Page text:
The small cemetery of platform cairns on Tinkler's Hill survives well, the attentions of antiquarian diggers and the 1950 excavation affecting two cairns but causing only limited disturbance to their form and fabric. The cemetery shows clearly the bias towards elevated land in the siting of such prehistoric funerary monuments and it also demonstrates a typically non-random distribution of cairns across upland terrain: much the largest cairn is prominently sited close to a striking natural feature but relatively remote from known prehistoric settlement activity; by contrast the four smaller southern cairns, all but one in less prominent settings, are near the upper limits of prehistoric field systems occupying the favoured southerly aspects of the hill. This relationship between prehistoric funerary and settlement activity, and the form of field system deployed along the upper margins of the prehistoric settlement, is evident from the prehistoric field system surviving across the south of the plateau, its intermittent exposures confirming its extent across areas now largely masked by subsequent soil build up.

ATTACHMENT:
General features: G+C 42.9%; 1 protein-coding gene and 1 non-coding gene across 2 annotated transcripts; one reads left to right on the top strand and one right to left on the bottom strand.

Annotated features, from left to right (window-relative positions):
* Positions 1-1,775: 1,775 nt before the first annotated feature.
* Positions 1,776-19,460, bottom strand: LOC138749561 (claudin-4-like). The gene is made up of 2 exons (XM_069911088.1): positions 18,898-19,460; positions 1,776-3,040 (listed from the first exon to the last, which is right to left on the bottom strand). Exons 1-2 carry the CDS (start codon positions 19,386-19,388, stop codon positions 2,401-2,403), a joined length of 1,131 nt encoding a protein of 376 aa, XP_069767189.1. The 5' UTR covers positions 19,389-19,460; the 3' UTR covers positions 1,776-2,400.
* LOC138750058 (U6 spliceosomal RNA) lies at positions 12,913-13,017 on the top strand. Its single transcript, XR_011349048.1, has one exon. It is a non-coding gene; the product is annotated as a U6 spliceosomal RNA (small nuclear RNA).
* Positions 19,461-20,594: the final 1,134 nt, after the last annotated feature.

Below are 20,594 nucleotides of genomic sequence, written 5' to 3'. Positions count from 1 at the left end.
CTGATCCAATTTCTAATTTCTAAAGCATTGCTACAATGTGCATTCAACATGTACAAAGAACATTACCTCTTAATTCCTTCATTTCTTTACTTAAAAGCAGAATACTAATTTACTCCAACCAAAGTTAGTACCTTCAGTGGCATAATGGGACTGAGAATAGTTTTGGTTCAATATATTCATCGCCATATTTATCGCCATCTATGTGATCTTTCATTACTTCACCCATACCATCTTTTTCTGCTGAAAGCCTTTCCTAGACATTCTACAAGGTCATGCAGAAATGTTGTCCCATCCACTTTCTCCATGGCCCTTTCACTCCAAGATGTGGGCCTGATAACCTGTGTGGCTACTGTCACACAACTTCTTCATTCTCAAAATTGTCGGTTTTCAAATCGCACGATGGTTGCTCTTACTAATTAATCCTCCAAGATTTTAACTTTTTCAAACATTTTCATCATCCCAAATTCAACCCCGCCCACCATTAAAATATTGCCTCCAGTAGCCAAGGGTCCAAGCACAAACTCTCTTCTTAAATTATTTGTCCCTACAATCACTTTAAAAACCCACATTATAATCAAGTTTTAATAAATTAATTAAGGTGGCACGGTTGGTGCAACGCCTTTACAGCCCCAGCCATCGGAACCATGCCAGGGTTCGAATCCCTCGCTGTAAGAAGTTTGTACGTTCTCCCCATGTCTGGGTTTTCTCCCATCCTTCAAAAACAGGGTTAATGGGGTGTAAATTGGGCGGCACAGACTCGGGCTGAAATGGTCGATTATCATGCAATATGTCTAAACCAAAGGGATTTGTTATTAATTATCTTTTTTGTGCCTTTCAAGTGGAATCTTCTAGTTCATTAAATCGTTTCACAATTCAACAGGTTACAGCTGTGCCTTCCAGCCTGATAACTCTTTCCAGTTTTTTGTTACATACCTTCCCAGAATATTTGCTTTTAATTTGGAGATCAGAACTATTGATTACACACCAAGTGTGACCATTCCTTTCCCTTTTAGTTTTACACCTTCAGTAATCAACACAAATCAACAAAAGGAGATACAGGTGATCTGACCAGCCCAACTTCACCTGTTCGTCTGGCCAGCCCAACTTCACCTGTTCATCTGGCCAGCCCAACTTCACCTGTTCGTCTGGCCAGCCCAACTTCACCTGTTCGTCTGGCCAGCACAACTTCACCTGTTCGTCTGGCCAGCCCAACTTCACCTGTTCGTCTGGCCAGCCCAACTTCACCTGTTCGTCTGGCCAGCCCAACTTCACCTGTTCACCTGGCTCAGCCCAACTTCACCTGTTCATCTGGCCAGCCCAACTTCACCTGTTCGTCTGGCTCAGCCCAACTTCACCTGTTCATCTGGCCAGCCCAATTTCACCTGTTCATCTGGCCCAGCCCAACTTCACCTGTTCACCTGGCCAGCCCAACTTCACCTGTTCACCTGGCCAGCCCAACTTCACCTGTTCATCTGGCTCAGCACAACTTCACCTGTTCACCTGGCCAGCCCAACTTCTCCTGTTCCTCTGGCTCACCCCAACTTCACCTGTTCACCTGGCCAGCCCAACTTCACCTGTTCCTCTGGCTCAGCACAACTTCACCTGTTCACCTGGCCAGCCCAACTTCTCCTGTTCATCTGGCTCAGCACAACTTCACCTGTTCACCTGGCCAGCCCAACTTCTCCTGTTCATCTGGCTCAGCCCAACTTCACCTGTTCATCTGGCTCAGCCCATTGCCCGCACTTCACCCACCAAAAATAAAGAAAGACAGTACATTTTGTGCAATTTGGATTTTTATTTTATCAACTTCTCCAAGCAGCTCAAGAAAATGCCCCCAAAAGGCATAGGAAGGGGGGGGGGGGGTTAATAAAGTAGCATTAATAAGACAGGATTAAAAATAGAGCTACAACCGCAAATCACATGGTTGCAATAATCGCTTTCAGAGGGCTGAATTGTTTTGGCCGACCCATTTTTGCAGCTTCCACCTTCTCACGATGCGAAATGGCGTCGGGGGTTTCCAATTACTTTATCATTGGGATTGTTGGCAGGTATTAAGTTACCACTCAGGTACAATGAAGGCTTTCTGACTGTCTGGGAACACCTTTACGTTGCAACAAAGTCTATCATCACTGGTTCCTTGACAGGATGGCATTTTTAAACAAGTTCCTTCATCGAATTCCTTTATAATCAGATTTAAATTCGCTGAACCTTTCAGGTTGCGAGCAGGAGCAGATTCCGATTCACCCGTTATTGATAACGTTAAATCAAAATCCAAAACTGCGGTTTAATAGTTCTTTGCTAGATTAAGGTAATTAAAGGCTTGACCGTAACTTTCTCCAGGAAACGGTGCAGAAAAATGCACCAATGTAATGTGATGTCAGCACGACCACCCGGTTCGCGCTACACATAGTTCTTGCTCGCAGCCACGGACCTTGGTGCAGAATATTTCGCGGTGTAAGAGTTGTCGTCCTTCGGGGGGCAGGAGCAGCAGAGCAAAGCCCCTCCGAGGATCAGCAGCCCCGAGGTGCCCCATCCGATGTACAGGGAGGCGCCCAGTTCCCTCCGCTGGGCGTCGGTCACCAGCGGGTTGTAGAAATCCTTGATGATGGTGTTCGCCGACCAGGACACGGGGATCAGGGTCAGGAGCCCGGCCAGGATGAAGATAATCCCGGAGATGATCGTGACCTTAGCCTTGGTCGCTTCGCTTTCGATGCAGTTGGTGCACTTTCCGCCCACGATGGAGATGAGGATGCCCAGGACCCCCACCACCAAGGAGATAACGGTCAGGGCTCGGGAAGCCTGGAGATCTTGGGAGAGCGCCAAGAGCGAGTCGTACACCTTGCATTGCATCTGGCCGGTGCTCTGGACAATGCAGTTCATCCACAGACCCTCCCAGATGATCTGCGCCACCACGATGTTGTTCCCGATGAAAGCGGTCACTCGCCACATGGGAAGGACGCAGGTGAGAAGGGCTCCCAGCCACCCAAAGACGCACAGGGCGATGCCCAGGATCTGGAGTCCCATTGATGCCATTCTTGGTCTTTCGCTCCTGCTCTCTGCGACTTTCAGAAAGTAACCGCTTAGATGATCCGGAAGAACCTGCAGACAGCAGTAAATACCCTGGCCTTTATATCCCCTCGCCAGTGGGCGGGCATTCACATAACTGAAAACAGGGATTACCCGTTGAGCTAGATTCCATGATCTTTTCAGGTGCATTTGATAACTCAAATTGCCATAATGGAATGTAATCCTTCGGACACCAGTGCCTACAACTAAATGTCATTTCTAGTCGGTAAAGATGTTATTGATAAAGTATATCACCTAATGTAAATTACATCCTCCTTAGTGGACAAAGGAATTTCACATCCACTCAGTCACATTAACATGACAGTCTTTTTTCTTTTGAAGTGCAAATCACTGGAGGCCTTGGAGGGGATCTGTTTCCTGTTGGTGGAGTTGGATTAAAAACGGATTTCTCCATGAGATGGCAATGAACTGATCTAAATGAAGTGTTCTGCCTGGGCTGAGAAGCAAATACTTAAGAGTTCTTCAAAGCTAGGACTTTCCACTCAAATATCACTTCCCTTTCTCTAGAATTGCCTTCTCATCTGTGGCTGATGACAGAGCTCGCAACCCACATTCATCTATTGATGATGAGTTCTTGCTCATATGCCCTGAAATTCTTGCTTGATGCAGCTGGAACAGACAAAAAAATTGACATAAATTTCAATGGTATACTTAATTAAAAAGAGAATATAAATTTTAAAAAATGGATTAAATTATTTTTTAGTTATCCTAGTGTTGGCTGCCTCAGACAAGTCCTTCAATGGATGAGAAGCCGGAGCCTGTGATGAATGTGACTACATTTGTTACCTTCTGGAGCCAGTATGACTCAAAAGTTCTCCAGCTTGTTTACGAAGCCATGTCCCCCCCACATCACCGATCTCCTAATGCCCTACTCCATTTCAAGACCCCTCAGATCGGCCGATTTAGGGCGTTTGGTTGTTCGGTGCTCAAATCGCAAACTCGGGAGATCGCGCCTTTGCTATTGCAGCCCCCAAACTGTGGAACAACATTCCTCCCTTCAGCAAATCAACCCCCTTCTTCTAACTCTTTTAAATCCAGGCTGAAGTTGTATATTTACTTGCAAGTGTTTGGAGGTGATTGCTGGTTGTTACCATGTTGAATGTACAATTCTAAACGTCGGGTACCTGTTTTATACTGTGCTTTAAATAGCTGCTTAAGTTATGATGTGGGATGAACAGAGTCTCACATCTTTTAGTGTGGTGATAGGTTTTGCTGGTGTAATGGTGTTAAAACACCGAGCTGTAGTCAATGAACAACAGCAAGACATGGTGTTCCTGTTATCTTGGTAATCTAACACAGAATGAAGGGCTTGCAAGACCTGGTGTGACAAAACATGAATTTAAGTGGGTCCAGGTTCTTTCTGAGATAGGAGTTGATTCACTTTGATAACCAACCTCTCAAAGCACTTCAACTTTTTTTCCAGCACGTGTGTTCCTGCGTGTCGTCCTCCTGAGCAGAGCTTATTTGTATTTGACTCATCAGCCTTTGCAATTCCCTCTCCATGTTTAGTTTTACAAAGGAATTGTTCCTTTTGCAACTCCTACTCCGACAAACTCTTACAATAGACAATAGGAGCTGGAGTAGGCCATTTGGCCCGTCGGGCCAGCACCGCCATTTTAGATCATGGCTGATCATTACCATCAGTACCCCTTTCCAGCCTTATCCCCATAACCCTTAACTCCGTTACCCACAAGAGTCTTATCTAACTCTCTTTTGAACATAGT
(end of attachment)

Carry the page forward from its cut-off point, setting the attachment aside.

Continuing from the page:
The monument includes a prehistoric cairn cemetery and field system on the plateau and upper southern slope of Tinkler's Hill in the west of St Martin's in the Isles of Scilly. On one of the cemetery's cairns are remains of a much later, post-medieval, maritime lookout. This scheduling is divided into two separate areas. The prehistoric cemetery contains at least five funerary cairns; the largest is located on the north western crest of the Hill's plateau, 35m south east of Tinkler's Rock, with the other four spaced 20m-85m apart across the south of the plateau. All are platform cairns whose rubble mounds rise to a flattened upper platform. The largest cairn, on the north west, has an ovoid mound, 22m north east-south west by 18.5m north west-south east, and up to 1.3m high; its platform is 11m in diameter with a slightly raised rim in which a spread of rubble and large slabs is occasionally visible. Limited excavation in 1950 revealed that the rim overlies remains of a stone-built kerb; a central hollow, 5.5m across and 0.3m deep, also derives from this episode of excavation. The cemetery's four southern cairns range from 10m to 15m in diameter and 0.5m to 1m high, with platforms 4m to 9m in diameter. The western of these cairns supports the prominent slab-built ring of a post medieval lookout, described below, but within that is a relatively recent central pit, 1.5m north east-south west by 1m north west-south east and 0.6m deep, with a large slab lying flat alongside, considered to derive from an antiquarian excavation which may have slighted a funerary structure. The prehistoric field system extends across the south and south east of the Tinkler's Hill plateau and adjacent upper southern slope. It is defined by slight turf-covered banks, 1m-2m wide and about 0.1m high, often only intermittently visible on the surface and clearest where crossed by modern paths and tracks which expose their rubble content as a distinct band about 1m wide. These exposures indicate a rectilinear layout whose boundaries are at approximate right angles to each other, roughly NNW-SSE and ENE-WSW on the south east of the plateau, and roughly NNE-SSW and ESE-WNW further west on the south of the plateau. The boundaries are considered to be the surviving upper sector of a formerly wider area of prehistoric land division serving settlement foci on the lower land south of Tinkler's Hill, where its survival is now truncated by successive later and modern enclosure around the present village of Lower Town. The field system extends onto the plateau beyond the cemetery's four southern cairns, three of which have banks running to them. Considerably later, the western of the four southern cairns was re-used to site a post-medieval maritime lookout, one of several such observation points on Scilly from which shipping movements were observed to allow pilots to be sent off promptly and also used in some cases by the Coastguard to monitor local activity. This lookout was provided with a shelter walled by large edge-set slabs, to 2m long and 1m high, forming an almost continuous oval ring with a second course of smaller slabs laid in some places. The wall measures 6m north west-south east by 5m north east-south west internally with a large gap to the south west. The shelter is built north west of centre on the cairn's platform, its outer face roughly 1.5m-2m behind the platform's southern edge. Beyond this scheduling, a further cairn cemetery associated with prehistoric field systems and settlement sites extends across Top Rock Hill and its flanks, the neighbouring upland area to the north east on St Martin's. The modern water-pipe trench, its fill, pipe and cables, and the modern borehole are excluded from the scheduling, although the ground beneath them is included.